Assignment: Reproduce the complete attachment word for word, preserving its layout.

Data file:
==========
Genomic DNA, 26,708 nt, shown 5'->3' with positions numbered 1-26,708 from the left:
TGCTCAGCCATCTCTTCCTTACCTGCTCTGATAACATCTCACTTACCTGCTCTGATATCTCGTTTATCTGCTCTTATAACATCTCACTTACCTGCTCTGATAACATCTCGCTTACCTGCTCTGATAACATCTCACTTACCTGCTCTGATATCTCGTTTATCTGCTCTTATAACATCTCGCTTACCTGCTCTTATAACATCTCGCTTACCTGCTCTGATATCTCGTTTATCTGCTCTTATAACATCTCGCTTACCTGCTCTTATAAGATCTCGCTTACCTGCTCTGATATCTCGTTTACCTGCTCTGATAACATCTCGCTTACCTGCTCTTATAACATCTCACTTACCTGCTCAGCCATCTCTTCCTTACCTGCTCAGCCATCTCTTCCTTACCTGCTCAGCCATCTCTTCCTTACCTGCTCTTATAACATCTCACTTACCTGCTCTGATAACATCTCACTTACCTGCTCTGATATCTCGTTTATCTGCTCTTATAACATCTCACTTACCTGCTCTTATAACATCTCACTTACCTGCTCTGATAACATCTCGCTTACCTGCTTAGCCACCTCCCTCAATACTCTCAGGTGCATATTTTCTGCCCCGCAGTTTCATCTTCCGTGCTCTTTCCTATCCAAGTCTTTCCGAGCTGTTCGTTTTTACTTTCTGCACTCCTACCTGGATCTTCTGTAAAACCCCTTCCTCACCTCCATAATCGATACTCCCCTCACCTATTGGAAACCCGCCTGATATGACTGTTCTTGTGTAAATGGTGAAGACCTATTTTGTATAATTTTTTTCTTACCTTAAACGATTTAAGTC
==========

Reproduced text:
Genomic DNA, 26,708 nt, shown 5'->3' with positions numbered 1-26,708 from the left:
TGCTCAGCCATCTCTTCCTTACCTGCTCTGATAACATCTCACTTACCTGCTCTGATATCTCGTTTATCTGCTCTTATAACATCTCACTTACCTGCTCTGATAACATCTCGCTTACCTGCTCTGATAACATCTCACTTACCTGCTCTGATATCTCGTTTATCTGCTCTTATAACATCTCGCTTACCTGCTCTTATAACATCTCGCTTACCTGCTCTGATATCTCGTTTATCTGCTCTTATAACATCTCGCTTACCTGCTCTTATAAGATCTCGCTTACCTGCTCTGATATCTCGTTTACCTGCTCTGATAACATCTCGCTTACCTGCTCTTATAACATCTCACTTACCTGCTCAGCCATCTCTTCCTTACCTGCTCAGCCATCTCTTCCTTACCTGCTCAGCCATCTCTTCCTTACCTGCTCTTATAACATCTCACTTACCTGCTCTGATAACATCTCACTTACCTGCTCTGATATCTCGTTTATCTGCTCTTATAACATCTCACTTACCTGCTCTTATAACATCTCACTTACCTGCTCTGATAACATCTCGCTTACCTGCTTAGCCACCTCCCTCAATACTCTCAGGTGCATATTTTCTGCCCCGCAGTTTCATCTTCCGTGCTCTTTCCTATCCAAGTCTTTCCGAGCTGTTCGTTTTTACTTTCTGCACTCCTACCTGGATCTTCTGTAAAACCCCTTCCTCACCTCCATAATCGATACTCCCCTCACCTATTGGAAACCCGCCTGATATGACTGTTCTTGTGTAAATGGTGAAGACCTATTTTGTATAATTTTTTTCTTACCTTAAACGATTTAAGTC